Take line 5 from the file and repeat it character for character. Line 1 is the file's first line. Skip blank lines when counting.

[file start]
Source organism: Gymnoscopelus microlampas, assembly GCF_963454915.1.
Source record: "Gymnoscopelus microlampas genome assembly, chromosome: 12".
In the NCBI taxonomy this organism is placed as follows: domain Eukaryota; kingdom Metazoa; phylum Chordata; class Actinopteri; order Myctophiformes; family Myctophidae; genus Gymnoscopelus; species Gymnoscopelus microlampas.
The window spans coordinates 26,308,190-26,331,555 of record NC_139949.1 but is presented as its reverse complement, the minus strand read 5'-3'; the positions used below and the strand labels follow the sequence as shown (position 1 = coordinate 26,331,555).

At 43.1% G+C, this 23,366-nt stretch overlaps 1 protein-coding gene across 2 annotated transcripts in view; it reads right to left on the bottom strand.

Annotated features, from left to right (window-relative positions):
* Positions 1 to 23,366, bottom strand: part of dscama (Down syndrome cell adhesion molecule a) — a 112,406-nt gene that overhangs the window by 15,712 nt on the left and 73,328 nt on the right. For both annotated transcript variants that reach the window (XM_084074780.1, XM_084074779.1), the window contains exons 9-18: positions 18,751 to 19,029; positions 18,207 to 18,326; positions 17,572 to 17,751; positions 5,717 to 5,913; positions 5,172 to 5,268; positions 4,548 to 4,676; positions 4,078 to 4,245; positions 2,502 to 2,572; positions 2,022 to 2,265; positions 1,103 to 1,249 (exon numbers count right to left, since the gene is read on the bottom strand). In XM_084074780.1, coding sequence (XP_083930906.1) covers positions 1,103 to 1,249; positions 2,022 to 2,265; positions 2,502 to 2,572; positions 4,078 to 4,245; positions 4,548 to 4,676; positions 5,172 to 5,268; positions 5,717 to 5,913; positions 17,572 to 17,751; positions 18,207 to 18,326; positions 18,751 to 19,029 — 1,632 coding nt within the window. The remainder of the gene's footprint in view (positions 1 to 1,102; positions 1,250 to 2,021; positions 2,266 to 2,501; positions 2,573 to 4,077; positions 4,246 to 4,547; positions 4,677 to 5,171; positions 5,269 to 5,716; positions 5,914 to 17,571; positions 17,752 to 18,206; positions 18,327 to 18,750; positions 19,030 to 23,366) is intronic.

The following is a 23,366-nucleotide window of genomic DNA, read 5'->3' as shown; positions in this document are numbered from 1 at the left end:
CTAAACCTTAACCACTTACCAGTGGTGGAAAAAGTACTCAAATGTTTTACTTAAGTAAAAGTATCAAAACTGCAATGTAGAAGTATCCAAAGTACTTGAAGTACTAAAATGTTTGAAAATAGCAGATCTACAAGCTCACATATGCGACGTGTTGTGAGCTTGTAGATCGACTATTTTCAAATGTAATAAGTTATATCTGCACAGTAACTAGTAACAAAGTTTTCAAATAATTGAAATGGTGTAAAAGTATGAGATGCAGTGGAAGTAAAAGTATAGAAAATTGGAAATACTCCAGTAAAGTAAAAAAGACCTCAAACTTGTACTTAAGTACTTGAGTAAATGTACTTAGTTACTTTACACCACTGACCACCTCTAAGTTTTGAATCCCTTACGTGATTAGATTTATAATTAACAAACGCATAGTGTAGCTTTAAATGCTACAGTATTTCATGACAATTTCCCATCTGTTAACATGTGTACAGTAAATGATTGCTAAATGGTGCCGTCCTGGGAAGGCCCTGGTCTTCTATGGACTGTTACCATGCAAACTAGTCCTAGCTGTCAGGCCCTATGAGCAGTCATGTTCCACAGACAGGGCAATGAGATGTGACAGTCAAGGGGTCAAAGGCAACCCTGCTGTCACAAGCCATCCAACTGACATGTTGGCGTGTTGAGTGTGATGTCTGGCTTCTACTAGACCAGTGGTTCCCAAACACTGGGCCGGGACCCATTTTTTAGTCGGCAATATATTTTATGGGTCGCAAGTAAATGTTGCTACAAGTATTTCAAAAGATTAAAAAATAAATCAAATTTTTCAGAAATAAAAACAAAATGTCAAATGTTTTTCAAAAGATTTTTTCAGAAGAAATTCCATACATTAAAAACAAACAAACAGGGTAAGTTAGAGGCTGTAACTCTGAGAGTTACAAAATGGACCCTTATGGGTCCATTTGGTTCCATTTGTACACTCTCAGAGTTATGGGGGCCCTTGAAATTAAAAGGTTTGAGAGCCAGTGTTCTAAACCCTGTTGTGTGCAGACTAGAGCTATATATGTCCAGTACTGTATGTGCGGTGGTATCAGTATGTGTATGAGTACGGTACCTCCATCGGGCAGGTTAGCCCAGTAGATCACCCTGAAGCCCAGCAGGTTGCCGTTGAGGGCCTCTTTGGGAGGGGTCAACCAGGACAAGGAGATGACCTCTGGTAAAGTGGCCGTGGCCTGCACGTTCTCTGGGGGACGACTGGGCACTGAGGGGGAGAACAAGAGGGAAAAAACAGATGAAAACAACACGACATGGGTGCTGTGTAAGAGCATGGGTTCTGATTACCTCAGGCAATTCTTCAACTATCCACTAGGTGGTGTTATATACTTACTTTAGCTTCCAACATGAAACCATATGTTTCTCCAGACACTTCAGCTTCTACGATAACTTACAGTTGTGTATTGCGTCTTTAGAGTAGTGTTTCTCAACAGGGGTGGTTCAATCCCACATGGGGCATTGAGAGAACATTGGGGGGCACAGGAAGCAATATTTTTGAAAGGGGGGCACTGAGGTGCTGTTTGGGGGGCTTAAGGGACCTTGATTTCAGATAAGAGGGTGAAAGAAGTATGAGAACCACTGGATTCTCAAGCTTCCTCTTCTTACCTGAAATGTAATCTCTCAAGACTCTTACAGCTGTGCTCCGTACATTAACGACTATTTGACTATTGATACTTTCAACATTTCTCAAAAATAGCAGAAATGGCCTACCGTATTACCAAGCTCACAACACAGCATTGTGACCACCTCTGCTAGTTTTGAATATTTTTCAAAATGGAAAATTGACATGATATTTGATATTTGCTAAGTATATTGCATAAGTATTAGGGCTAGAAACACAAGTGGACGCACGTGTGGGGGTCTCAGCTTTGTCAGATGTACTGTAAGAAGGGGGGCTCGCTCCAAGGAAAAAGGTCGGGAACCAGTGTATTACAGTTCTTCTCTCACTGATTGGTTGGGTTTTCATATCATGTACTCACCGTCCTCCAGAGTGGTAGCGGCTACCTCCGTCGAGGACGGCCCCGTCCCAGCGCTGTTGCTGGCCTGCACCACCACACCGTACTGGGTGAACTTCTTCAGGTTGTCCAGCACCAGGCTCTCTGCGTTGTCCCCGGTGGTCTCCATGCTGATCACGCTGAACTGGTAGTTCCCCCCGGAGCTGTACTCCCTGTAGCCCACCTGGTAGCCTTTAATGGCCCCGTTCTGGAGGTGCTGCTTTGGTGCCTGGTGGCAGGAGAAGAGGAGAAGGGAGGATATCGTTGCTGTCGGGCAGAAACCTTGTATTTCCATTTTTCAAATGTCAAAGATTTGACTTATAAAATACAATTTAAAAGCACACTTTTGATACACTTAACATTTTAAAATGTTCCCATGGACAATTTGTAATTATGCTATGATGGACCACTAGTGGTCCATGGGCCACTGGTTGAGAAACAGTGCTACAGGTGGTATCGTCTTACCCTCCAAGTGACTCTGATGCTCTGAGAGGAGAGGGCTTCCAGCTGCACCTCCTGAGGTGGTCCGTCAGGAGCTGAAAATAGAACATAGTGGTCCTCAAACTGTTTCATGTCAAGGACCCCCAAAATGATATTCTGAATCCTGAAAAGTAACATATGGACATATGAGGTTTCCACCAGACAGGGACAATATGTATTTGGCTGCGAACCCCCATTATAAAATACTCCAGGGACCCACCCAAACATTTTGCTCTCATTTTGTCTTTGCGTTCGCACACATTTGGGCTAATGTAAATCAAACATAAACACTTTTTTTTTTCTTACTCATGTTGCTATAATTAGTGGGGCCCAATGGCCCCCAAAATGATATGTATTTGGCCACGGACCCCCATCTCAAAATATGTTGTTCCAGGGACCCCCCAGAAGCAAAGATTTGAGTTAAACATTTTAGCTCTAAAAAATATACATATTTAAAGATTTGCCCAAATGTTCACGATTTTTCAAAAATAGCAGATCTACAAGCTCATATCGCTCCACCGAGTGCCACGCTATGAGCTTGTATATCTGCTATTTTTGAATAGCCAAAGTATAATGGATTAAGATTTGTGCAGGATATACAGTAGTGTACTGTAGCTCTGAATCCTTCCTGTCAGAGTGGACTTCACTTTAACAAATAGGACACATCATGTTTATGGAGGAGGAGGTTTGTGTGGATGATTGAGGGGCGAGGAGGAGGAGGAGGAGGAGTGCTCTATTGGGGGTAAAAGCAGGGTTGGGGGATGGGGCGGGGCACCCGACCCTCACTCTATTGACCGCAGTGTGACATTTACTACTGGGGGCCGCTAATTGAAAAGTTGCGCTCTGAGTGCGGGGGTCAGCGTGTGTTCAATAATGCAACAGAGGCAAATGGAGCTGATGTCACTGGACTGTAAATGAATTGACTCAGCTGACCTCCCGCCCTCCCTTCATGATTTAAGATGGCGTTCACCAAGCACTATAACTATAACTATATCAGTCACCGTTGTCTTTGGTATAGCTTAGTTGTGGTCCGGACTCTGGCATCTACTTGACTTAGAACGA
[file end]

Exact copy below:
At 43.1% G+C, this 23,366-nt stretch overlaps 1 protein-coding gene across 2 annotated transcripts in view; it reads right to left on the bottom strand.